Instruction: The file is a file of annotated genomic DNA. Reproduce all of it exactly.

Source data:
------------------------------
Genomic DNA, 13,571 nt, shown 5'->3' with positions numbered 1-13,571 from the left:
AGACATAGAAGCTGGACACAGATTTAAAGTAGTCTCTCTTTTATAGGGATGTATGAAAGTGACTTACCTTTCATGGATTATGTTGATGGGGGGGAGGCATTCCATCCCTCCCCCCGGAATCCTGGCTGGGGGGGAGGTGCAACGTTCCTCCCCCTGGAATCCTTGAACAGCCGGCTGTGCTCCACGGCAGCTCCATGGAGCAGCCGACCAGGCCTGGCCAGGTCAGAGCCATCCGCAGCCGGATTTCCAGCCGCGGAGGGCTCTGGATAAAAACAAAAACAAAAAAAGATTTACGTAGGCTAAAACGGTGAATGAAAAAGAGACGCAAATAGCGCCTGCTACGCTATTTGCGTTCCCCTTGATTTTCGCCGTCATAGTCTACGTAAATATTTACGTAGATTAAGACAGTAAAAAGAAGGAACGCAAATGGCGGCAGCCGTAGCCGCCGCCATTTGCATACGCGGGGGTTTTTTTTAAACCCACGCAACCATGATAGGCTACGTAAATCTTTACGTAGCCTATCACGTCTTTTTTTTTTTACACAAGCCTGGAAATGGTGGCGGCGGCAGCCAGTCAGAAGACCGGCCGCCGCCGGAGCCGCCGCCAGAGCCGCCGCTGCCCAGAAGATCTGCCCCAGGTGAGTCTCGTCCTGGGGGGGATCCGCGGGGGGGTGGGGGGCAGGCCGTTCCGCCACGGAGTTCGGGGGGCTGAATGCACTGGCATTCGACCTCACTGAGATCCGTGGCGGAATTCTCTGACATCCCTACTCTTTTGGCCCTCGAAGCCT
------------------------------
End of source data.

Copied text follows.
Genomic DNA, 13,571 nt, shown 5'->3' with positions numbered 1-13,571 from the left:
AGACATAGAAGCTGGACACAGATTTAAAGTAGTCTCTCTTTTATAGGGATGTATGAAAGTGACTTACCTTTCATGGATTATGTTGATGGGGGGGAGGCATTCCATCCCTCCCCCCGGAATCCTGGCTGGGGGGGAGGTGCAACGTTCCTCCCCCTGGAATCCTTGAACAGCCGGCTGTGCTCCACGGCAGCTCCATGGAGCAGCCGACCAGGCCTGGCCAGGTCAGAGCCATCCGCAGCCGGATTTCCAGCCGCGGAGGGCTCTGGATAAAAACAAAAACAAAAAAAGATTTACGTAGGCTAAAACGGTGAATGAAAAAGAGACGCAAATAGCGCCTGCTACGCTATTTGCGTTCCCCTTGATTTTCGCCGTCATAGTCTACGTAAATATTTACGTAGATTAAGACAGTAAAAAGAAGGAACGCAAATGGCGGCAGCCGTAGCCGCCGCCATTTGCATACGCGGGGGTTTTTTTTAAACCCACGCAACCATGATAGGCTACGTAAATCTTTACGTAGCCTATCACGTCTTTTTTTTTTTACACAAGCCTGGAAATGGTGGCGGCGGCAGCCAGTCAGAAGACCGGCCGCCGCCGGAGCCGCCGCCAGAGCCGCCGCTGCCCAGAAGATCTGCCCCAGGTGAGTCTCGTCCTGGGGGGGATCCGCGGGGGGGTGGGGGGCAGGCCGTTCCGCCACGGAGTTCGGGGGGCTGAATGCACTGGCATTCGACCTCACTGAGATCCGTGGCGGAATTCTCTGACATCCCTACTCTTTTGGCCCTCGAAGCCT